Egypt did not achieve political or economic independence during 'A'isha al-Taymuriyya's lifetime, but modernization continued and contact between Egyptians and Europeans increased. The Cairo opera house that was built for the opening of the Suez Canal in 1869 brought a European art form to Egyptian audiences, improvements in transportation facilitated overseas travel, and journalism provided a public forum for exploring new ideas. In addition, a neighborhood called Isma'iliyya was established in Cairo where—for the first time in Egypt—wealthy people from different religious and ethnic backgrounds lived side by side (Badran, 1995).

'A'isha al-Taymuriyya was not the only Egyptian to struggle with issues of identity as she adapted to these changes. Throughout the 19th century, Egyptians were redefining themselves both as individuals and as a nation. They took pride in their shared history and rebelled against economic and political domination, but at the same time they adapted aspects of Ottoman and European culture. Defining their identity as Egyptians meant reconsidering what it meant to be men or women, Muslims or Christians, Turks or Arabs, and members of one nation in a rapidly changing world.

The Egyptian feminism that emerged in the 20th century had its roots in this process.

'A'isha al-Taymuriyya has been called the "mother of Egyptian feminism" because her work inspired later generations of feminist writers, but with the exception of her publications 'A'isha herself never ventured into the public sphere. 'A'isha was born to Isma'il Pasha Taymour, a Turkish notable of Kurdish origin who served as a government official in Egypt, and his Circassian concubine. She spent her childhood in the harem of her father's house, probably playing with her two sisters who were very close to her in age. 'A'isha also had a brother whose birth she celebrated in verse, but by the time he was born she had been married for several years and his childhood memories of her were vague. He described her as, "neither tall nor short, neither fair nor dark, and neither fat nor thin."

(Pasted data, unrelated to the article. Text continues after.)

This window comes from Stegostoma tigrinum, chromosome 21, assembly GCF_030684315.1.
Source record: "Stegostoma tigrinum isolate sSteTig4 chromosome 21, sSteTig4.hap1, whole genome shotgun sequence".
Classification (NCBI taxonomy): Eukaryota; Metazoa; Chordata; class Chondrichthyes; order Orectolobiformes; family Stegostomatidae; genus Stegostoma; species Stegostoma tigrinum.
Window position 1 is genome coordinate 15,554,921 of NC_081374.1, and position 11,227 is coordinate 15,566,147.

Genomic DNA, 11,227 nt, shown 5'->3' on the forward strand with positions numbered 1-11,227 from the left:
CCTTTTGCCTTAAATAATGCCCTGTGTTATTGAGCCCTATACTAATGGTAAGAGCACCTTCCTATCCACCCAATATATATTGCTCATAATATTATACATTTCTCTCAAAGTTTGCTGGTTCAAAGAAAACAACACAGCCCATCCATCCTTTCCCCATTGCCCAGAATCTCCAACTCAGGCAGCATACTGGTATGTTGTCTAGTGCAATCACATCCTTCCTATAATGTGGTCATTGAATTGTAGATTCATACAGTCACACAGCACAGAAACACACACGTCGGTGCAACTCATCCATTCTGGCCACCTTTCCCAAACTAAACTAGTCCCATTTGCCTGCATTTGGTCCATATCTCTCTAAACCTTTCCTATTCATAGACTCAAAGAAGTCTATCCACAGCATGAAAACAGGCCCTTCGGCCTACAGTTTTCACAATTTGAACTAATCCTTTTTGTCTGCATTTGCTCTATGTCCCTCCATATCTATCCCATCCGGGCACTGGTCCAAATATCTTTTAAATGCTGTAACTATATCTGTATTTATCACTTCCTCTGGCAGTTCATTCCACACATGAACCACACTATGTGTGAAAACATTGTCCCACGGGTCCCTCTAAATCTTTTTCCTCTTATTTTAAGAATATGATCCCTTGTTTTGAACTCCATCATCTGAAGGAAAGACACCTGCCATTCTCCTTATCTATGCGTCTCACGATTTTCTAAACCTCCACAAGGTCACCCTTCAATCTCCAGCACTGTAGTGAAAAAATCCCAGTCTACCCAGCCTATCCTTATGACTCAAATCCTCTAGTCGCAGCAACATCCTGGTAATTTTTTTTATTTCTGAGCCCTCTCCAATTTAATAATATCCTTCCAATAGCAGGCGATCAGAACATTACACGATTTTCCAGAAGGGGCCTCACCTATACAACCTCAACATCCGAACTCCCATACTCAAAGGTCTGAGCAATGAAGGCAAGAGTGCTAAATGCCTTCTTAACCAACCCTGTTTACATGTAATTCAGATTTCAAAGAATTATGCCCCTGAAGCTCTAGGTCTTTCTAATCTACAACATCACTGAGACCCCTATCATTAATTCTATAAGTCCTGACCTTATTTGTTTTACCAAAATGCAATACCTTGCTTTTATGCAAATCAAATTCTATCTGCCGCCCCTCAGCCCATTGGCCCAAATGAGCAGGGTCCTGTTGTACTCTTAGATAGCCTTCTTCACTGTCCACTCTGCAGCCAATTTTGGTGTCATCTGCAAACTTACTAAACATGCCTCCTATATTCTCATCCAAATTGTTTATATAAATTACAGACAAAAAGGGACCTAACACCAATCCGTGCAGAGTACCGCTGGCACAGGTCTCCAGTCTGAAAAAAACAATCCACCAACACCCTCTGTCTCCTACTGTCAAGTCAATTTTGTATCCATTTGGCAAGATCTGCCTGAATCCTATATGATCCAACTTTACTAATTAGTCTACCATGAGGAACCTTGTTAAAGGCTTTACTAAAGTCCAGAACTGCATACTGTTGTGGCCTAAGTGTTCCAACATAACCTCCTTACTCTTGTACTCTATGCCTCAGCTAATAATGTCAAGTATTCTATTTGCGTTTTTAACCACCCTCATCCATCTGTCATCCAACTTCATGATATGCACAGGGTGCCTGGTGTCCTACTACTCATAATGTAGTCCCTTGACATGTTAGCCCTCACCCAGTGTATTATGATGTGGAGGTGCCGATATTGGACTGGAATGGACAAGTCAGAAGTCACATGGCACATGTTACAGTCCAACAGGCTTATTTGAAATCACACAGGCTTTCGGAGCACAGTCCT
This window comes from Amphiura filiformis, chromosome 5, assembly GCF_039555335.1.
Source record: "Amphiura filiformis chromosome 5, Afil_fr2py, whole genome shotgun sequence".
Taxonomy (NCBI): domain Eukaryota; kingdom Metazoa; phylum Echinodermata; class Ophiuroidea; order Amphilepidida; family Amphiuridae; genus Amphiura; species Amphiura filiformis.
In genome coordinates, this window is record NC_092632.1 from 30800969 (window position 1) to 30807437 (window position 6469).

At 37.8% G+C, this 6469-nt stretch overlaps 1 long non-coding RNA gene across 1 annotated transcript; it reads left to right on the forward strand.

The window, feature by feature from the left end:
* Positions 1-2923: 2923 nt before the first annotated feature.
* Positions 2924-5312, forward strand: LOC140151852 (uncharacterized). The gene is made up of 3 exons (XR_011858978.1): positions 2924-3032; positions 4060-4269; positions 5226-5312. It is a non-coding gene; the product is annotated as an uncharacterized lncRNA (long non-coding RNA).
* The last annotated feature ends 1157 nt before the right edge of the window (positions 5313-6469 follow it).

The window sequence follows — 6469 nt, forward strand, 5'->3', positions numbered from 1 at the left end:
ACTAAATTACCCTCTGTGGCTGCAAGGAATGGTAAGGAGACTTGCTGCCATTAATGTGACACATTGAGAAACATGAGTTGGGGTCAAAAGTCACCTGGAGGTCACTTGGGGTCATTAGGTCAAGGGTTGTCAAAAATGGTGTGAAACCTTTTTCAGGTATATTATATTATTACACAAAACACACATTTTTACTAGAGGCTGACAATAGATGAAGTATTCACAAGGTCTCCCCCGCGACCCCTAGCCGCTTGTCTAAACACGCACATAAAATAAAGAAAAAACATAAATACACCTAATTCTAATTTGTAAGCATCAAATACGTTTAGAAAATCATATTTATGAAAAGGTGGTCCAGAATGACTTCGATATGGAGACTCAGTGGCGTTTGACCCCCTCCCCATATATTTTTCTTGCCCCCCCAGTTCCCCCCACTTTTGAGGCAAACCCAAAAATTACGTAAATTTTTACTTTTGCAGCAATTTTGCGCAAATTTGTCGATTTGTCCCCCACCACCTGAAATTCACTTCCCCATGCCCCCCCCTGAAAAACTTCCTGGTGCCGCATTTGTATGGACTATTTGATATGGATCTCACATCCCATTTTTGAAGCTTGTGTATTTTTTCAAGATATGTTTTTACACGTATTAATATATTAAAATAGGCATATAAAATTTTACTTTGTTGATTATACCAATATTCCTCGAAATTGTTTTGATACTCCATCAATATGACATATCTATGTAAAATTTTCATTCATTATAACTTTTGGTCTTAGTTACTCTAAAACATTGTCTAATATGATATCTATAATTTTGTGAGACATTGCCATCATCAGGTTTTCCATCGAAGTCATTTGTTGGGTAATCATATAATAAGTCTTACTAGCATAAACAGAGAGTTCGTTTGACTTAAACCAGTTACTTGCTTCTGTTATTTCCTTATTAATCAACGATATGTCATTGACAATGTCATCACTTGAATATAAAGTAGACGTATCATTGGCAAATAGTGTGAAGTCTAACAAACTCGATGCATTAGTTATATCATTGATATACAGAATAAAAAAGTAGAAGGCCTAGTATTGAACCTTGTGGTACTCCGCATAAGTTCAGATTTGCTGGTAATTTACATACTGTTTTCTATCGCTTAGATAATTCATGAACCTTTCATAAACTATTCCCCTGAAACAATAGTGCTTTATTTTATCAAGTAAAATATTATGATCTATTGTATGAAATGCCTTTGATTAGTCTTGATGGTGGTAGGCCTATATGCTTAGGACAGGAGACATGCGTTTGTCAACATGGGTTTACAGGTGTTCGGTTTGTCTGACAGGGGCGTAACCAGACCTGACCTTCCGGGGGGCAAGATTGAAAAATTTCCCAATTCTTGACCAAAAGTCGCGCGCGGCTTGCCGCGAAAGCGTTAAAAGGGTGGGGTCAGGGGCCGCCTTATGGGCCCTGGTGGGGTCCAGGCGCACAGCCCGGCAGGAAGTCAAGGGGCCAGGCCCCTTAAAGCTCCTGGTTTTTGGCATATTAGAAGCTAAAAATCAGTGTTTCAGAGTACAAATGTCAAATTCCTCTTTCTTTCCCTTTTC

By her own account, as 'A'isha grew up she had no interest in learning weaving and embroidery from her mother. Instead, she was fascinated by language, by the stories the older women in the household told in the evening, and by the gatherings of literary men her father hosted. 'A'isha's favorite pastime was to hide with paper and pen and imitate the writers. This angered her mother, but her father supported her interest. She had started writing in Turkish (the language she spoke at home), and her father encouraged her to continue. He hired two teachers—one to teach her Persian, the other to instruct her in Arabic and the Qur'an—and he helped with her lessons himself. When she was still quite young, 'A'isha began to compose poetry, first in Persian and later in Arabic and Turkish, using traditional literary forms and metaphors to express her feelings.

Were it possible for either male or female to exist in isolation, then the Knower of Secrets would have distinguished one to the exclusion of the other, and would not have put the favored one in need of the other.

—'A'isha al-Taymuriyya

'A'isha dedicated herself to her education, but because of her gender she was restricted to studying at home. As part of Muhammad 'Ali's reform program, the Egyptian government had expressed interest in the education of girls in the early part of the 19th century. However, it was not until 1873 that the wife of one of Muhammad 'Ali's successors, Tcheshme Hanim , opened the Siyufiyya School—the first state school for girls. Even after this, it was some time before the education of girls outside of the domestic sphere became generally accepted in Egyptian society. Through the turn of the 20th century, upper-class families such as 'A'isha's preferred to educate their daughters at home. Frustrated by this segregation, 'A'isha idealized the position of women in European nations. She argued against the seclusion of Egyptian women in her essays, and she vented her anger in her poetry. At 13, she wrote, "If my tears water the earth I am not the one to be blamed, for I have suffered the fate of oppression at the hands of my fellow man."